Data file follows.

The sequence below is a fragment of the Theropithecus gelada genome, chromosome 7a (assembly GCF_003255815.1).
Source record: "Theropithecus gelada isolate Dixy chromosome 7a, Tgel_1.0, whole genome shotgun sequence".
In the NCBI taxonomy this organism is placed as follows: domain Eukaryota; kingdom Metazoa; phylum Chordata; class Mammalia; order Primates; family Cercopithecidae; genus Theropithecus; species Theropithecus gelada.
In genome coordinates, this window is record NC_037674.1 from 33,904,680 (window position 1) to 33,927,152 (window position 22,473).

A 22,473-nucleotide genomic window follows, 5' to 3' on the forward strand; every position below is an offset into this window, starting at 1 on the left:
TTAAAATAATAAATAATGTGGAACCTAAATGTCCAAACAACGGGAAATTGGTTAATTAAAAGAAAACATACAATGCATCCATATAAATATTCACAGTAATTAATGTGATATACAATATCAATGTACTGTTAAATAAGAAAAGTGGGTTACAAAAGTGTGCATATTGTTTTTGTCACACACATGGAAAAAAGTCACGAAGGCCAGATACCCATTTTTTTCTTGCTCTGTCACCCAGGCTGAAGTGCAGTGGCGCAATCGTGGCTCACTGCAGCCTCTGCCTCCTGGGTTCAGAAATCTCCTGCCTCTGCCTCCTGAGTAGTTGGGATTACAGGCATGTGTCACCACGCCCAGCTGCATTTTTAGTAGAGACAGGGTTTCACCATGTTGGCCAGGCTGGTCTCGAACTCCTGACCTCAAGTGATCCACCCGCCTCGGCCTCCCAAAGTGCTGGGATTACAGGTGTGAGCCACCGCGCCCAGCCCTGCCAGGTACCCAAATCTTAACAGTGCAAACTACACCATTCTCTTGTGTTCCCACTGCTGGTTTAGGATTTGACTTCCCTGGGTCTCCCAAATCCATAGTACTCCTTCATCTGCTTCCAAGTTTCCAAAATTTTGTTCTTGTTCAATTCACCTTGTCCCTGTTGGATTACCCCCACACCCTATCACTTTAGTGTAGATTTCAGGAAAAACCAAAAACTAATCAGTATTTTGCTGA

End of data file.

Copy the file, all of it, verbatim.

The sequence below is a fragment of the Theropithecus gelada genome, chromosome 7a (assembly GCF_003255815.1).
Source record: "Theropithecus gelada isolate Dixy chromosome 7a, Tgel_1.0, whole genome shotgun sequence".
In the NCBI taxonomy this organism is placed as follows: domain Eukaryota; kingdom Metazoa; phylum Chordata; class Mammalia; order Primates; family Cercopithecidae; genus Theropithecus; species Theropithecus gelada.
In genome coordinates, this window is record NC_037674.1 from 33,904,680 (window position 1) to 33,927,152 (window position 22,473).

A 22,473-nucleotide genomic window follows, 5' to 3' on the forward strand; every position below is an offset into this window, starting at 1 on the left:
TTAAAATAATAAATAATGTGGAACCTAAATGTCCAAACAACGGGAAATTGGTTAATTAAAAGAAAACATACAATGCATCCATATAAATATTCACAGTAATTAATGTGATATACAATATCAATGTACTGTTAAATAAGAAAAGTGGGTTACAAAAGTGTGCATATTGTTTTTGTCACACACATGGAAAAAAGTCACGAAGGCCAGATACCCATTTTTTTCTTGCTCTGTCACCCAGGCTGAAGTGCAGTGGCGCAATCGTGGCTCACTGCAGCCTCTGCCTCCTGGGTTCAGAAATCTCCTGCCTCTGCCTCCTGAGTAGTTGGGATTACAGGCATGTGTCACCACGCCCAGCTGCATTTTTAGTAGAGACAGGGTTTCACCATGTTGGCCAGGCTGGTCTCGAACTCCTGACCTCAAGTGATCCACCCGCCTCGGCCTCCCAAAGTGCTGGGATTACAGGTGTGAGCCACCGCGCCCAGCCCTGCCAGGTACCCAAATCTTAACAGTGCAAACTACACCATTCTCTTGTGTTCCCACTGCTGGTTTAGGATTTGACTTCCCTGGGTCTCCCAAATCCATAGTACTCCTTCATCTGCTTCCAAGTTTCCAAAATTTTGTTCTTGTTCAATTCACCTTGTCCCTGTTGGATTACCCCCACACCCTATCACTTTAGTGTAGATTTCAGGAAAAACCAAAAACTAATCAGTATTTTGCTGA